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Here is a draft chapter from Dr. King's book "Strength to Love" in which Dr. King discusses that the casting out of evil in human lives requires "both man and God."
This is a draft for Dr. King's correspondence regarding the endorsement of the "Stall In" at The World's Fair. The mass demonstration is lead by the Unity Council, of which Dr. King is associated with. Though he does not agree with the demonstration, he assures that his solidarity with the Council members remains.
This is the SCLC's 1963 Spring Newsletter. Articles include: "The 22 Billion Dollar Giant" and "Solid Wall of Segregation Cracks at Albany."
The SCLC releases a statement regarding the launching of a Chicago Political Drive, sponsored by the SCLC and the Coordinating Council of Community Organizations. SCLC Southern Project Director, Hosea Williams, will head the campaign. The focuses of this campaign are voter registration and education.
W. E. Charlton of the Curtis Publishing Company informs Dr. King of suspicious Saturday Evening Post order subscriptions under his name to different addresses. Charlton explains that they have cancelled the subscriptions and request that he ignore any billing until the fix is complete. Charlton encloses the fraudulent subscription order forms.
With topics ranging from "The Poor Pay More for Less" to the featured article "Malawi's Anti-Christian Atrocities - A Shame on Africa," this edition of "Awake" magazine is forwarded by Lily Sternlow to Dr. King. After receiving word of Dr. King's travels to Africa, Sternlow brings attention to issues surrounding Christian witnesses in Malawi.
Dr. King informs Mr. Simmons, President of the Consolidate Association, that he will not be able to travel to New York to accept an award from the association due to the struggle in the South.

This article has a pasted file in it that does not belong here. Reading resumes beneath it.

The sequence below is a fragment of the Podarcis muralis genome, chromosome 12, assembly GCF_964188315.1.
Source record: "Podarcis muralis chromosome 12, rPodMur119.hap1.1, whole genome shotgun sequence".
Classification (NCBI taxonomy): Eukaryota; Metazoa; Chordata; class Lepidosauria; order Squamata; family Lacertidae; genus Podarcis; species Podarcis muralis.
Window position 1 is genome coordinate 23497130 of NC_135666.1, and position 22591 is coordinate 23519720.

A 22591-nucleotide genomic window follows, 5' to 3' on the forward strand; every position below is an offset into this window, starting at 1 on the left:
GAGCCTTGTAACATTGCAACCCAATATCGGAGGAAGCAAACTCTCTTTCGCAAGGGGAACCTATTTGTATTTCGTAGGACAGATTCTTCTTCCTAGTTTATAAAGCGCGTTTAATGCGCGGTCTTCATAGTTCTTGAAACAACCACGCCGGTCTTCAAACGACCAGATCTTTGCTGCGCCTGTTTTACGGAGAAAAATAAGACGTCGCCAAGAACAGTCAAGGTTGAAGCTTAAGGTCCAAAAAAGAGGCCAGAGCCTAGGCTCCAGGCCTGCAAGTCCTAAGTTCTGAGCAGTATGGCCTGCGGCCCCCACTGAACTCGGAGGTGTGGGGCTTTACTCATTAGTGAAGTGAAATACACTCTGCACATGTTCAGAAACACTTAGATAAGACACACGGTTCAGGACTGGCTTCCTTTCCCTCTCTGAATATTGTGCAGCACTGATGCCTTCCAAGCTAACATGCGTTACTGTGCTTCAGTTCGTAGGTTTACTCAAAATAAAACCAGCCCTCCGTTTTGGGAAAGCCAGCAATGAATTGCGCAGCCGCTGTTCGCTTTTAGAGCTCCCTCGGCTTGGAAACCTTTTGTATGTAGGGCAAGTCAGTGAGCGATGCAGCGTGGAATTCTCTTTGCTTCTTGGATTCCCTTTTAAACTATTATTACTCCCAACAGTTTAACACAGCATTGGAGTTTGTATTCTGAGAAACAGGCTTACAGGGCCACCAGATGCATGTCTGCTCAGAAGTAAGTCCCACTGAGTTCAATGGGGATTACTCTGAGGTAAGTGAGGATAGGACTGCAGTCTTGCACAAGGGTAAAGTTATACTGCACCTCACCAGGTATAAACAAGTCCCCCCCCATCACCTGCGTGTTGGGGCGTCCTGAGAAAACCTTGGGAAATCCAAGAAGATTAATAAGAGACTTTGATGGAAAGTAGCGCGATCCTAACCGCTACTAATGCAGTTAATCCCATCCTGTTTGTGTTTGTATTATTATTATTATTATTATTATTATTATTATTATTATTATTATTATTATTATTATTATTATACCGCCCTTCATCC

Ruth Frank Rosenwald writes urging Dr. King to commend Robert Kennedy for his advocacy of peaceful alternatives to war and to invite him to issue a joint call for a meeting of civil rights and peace leaders and President Johnson for dialogue on U.S policy in Vietnam, Santo Domingo and West Germany.
This passage provides a reason as to why the March on Washington for Jobs and Freedom had to occur. The Brown vs. Board Supreme Court decision, the Prayer Pilgrimage, and other peaceful demonstrations all resulted in the march.
Dr. King responds to a telegram inquiry about SCLC and anti-semitism. Dr. King continues on at length about Negro-Jewish relations, excerpting from his book, "Where Do We Go From Here?"
Dr. King received many calls from around the country wishing him well, following his 1958 stabbing. Here is an example of a few of those long distance phone calls to Dr. King.
B.F. Randolph, African American preacher and member of the South Carolina Legislature, is honored in this statement for his work against racial discrimination. The documents states that Mr. Randolph fought for the words 'irrespective of race and color,' to be included in the Bill of Rights.
This invoice was sent to Dr.King is from the 1961 American Peoples Encyclopedia, which gives an account of the events during the year 1960.
In this draft of a statement, Dr. King discusses the misnomer of 'right-to-work,' stating that the law is against Civil Rights as it is anti-union.
Spencer Beach expresses dissatisfaction with Dr. King and SCLC's stance on challenging "administration policy" about the Vietnam War. Even though he agrees that the Vietnam War is unjust, Beach feels that Dr. King should narrow his concerns to civil rights marches and issues within the United States.
John C. Heidbrink sets forth the notion that in order to be a disciple of Christ, in any age, one must express unconditional love "toward him who seeks to destroy us," irrespective of differences in personal, national, or religious sentiments.